Just how controversial is Dodge Ram’s MLK Super Bowl ad?
A Super Bowl ad for Dodge Ram trucks has sparked controversy for using audio from a sermon delivered by Dr. Martin Luther King, Jr.
Both social media and those directly tied to King’s legacy can’t quite agree on what to make of the ad, which received approval from King’s estate.
The minute-long commercial features audio excerpts from King’s “The Drum Major Instinct” sermon and begins by noting that the civil rights leader gave the sermon 50 years ago to the day. The ad then shows scenes of Americans plugging away at various jobs: firemen rescuing a dog, an engaged teacher writing on a chalkboard, soldiers marching in formation, and one scene where a Dodge Ram truck drives down a small town street carrying a church, honest to God.
In the sermon, King warns against man’s need to feel superior—or against the drum major’s “desire to be out front, a desire to lead the parade.” He argues that people should instead harness that natural instinct “to be first in love, to be first in moral excellence and to be first in generosity.” It was the last sermon King gave before his assassination.
Dodge Ram thought its ad was in step with King’s message.
“In the spirit of Dr. Martin Luther King, Jr., Ram truck owners also believe in a life of serving others,” reads the video description on the Ram Trucks YouTube page. A representative for the truck manufacturer told April Glaser at Slate that the brand “worked closely with the representatives of the Martin Luther King Jr. estate to receive the necessary approvals,” adding that “estate representatives were a very important part of the creative process.”
Still, not everyone directly affiliated with King’s legacy seemed eager to be associated with the ad.
Neither @TheKingCenter nor @BerniceKing is the entity that approves the use of #MLK’s words or imagery for use in merchandise, entertainment (movies, music, artwork, etc) or advertisement, including tonight’s @Dodge#SuperBowl commercial.
— The King Center (@TheKingCenter) February 5, 2018
Here’s how Bernice King, Martin Luther King, Jr.’s daughter, responded when asked about it:
— Be A King (@BerniceKing) February 5, 2018
The most striking objection to the ad concerns what King went on to say in his sermon:
“Do you ever see people buy cars that they can’t even begin to buy in terms of their income? You’ve seen people riding around in Cadillacs and Chryslers who don’t earn enough to have a good T-Model Ford. But it feeds a repressed ego. You know, economists tell us that your automobile should not cost more than half of your annual income. So if you make an income of $5,000, your car shouldn’t cost more than about $2,500. That’s just good economics.”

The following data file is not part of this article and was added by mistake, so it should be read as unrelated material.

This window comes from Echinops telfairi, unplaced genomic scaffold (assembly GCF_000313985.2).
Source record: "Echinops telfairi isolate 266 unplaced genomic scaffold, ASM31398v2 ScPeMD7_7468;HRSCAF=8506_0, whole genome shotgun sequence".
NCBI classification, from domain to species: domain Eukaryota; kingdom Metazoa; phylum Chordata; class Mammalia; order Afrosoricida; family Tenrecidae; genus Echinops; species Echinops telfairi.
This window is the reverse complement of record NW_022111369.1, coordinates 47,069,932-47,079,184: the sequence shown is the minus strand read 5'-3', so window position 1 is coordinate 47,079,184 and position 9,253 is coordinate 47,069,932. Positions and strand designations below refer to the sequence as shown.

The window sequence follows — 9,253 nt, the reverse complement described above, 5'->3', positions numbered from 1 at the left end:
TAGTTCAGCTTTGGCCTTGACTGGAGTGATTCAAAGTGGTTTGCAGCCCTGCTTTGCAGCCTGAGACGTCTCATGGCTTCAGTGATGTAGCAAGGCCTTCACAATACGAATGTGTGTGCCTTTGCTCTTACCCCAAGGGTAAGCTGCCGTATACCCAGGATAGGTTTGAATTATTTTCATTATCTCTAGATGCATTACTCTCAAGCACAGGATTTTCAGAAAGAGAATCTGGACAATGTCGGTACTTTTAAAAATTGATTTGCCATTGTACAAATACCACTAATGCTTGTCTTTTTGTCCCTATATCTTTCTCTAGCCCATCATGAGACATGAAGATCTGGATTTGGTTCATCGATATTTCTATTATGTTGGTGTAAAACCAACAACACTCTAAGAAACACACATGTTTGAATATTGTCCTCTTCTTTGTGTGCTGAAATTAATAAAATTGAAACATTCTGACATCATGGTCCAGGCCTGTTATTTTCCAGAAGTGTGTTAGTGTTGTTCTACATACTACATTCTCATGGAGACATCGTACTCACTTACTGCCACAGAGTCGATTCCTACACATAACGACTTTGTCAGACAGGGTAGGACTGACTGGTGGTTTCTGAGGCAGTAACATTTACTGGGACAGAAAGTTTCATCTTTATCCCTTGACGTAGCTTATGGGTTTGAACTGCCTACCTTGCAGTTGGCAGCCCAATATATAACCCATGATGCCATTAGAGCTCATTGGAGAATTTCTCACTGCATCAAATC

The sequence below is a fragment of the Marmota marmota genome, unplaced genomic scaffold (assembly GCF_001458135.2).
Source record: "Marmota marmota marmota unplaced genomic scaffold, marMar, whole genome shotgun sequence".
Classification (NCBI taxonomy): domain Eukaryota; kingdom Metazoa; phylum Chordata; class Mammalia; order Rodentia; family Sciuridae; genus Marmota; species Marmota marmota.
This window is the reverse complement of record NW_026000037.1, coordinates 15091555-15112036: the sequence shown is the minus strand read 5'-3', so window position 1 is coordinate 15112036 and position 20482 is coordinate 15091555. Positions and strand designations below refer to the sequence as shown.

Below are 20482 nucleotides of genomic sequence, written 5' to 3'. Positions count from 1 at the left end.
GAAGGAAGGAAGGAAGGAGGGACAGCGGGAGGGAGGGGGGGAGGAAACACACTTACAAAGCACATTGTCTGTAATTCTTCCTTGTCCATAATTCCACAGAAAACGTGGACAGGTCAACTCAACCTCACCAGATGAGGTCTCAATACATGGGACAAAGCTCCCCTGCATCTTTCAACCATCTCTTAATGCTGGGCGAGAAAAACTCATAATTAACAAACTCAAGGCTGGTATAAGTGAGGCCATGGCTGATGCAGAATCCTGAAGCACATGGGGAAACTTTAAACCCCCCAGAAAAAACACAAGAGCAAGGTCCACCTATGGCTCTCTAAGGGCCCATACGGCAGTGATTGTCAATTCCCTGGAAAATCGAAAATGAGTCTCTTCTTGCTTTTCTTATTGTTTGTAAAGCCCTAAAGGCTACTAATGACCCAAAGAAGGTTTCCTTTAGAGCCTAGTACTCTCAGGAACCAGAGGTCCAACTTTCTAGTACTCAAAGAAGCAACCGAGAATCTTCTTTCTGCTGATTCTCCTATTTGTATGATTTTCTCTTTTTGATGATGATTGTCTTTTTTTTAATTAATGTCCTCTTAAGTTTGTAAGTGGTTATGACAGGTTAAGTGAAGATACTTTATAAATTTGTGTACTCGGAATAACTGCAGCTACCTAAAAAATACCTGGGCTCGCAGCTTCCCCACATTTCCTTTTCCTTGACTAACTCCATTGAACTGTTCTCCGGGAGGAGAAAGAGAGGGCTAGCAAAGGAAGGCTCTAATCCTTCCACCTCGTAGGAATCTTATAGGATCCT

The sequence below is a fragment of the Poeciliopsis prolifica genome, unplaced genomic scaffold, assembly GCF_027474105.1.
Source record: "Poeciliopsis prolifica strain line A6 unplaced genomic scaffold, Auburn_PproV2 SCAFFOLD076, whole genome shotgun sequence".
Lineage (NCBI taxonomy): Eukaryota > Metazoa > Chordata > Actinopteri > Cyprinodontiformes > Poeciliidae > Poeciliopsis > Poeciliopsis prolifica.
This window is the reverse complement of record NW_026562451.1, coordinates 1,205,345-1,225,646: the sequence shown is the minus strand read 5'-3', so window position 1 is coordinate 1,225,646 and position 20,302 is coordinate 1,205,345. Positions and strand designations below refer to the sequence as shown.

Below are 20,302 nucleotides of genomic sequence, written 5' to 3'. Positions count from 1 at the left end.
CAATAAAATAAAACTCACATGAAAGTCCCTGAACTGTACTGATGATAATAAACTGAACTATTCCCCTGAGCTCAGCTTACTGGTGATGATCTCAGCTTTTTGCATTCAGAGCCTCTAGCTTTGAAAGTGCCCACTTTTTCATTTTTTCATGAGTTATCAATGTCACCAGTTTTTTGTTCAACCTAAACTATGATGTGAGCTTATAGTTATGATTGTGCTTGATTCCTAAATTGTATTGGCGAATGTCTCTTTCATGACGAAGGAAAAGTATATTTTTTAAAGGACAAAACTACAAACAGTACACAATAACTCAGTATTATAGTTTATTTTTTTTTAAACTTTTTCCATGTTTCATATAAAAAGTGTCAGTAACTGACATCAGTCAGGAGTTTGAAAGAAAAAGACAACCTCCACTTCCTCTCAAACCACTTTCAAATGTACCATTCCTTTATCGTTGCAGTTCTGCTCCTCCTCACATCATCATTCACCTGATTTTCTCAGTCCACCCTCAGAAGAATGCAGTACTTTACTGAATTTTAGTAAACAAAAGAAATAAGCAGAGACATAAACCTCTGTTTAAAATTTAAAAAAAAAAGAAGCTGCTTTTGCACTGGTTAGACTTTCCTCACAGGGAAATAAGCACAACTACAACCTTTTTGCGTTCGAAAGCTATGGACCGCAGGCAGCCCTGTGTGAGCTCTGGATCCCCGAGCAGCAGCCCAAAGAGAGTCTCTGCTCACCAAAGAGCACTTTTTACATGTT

King even comments specifically on car advertisements:
“Now the presence of this instinct explains why we are so often taken by advertisers,” King said in his sermon. “You know, those gentlemen of massive verbal persuasion. And they have a way of saying things to you that kind of gets you into buying. In order to be a man of distinction, you must drink this whiskey. In order to make your neighbors envious, you must drive this type of car. In order to be lovely to love you must wear this kind of lipstick or this kind of perfume. And you know, before you know it, you’re just buying that stuff.”
Some Twitter users reacted by calling the ad “offensive,” “tasteless,” and “tone deaf.” New York Times columnist Charles Blows wrote:
The blatant commodification of black culture, black struggle and black pain illustrates perfectly how America is perfectly willing to exploit blackness but perfectly incapable of honoring it. #DodgeRam #MLK
— Charles M. Blow (@CharlesMBlow) February 5, 2018
But the most pointed criticism came in the form of a darkly satirical remake of the commercial.
OMG someone overlayed that ridiculous Dodge/MLK ad with what King actually said about capitalism and car commercials pic.twitter.com/9IB528mCyt
— Astead (@AsteadWesley) February 5, 2018
The ad was meant to sell trucks, to be sure. But what many writers and commenters didn’t mention was that the commercial was ostensibly highlighting Ram Nation, a grassroots volunteer program that connects truck owners and dealers with community service initiatives and disaster relief efforts.
So, is the ad really that awful? Outrageously awful? Could it be that the Twitter hivemind was in some way delighted to discover that some major company had, once again, committed the grave sin of “missing the mark”? After all, there’s no shortage of immediate gratification to be found in hurling online shame at those who step out of bounds, even when the offense is relatively benign, like tastelessness.
The commercial is undoubtedly hypocritical in light of King’s commentary on advertising, and, while we’re at it, capitalism in general. But is a little hypocrisy a fair price to pay for spreading King’s message of servitude to millions of viewers? The King estate seemed to think so.
Eric D. Tidwell, the managing director of Intellectual Properties Management, Inc., which is run by King’s son and is the “exclusive licensor” of the estate of Martin Luther King, Jr., told Slate:
“When Ram approached the King Estate with the idea of featuring Dr. King’s voice in a new “Built To Serve” commercial, we were pleasantly surprised at the existence of the Ram Nation volunteers and their efforts. We learned that as a volunteer group of Ram owners, they serve others through everything from natural disaster relief, to blood drives, to local community volunteer initiatives. Once the final creative was presented for approval, it was reviewed to ensure it met our standard integrity clearances. We found that the overall message of the ad embodied Dr. King’s philosophy that true greatness is achieved by serving others. Thus we decided to be a part of Ram’s “Built To Serve” Super Bowl program.”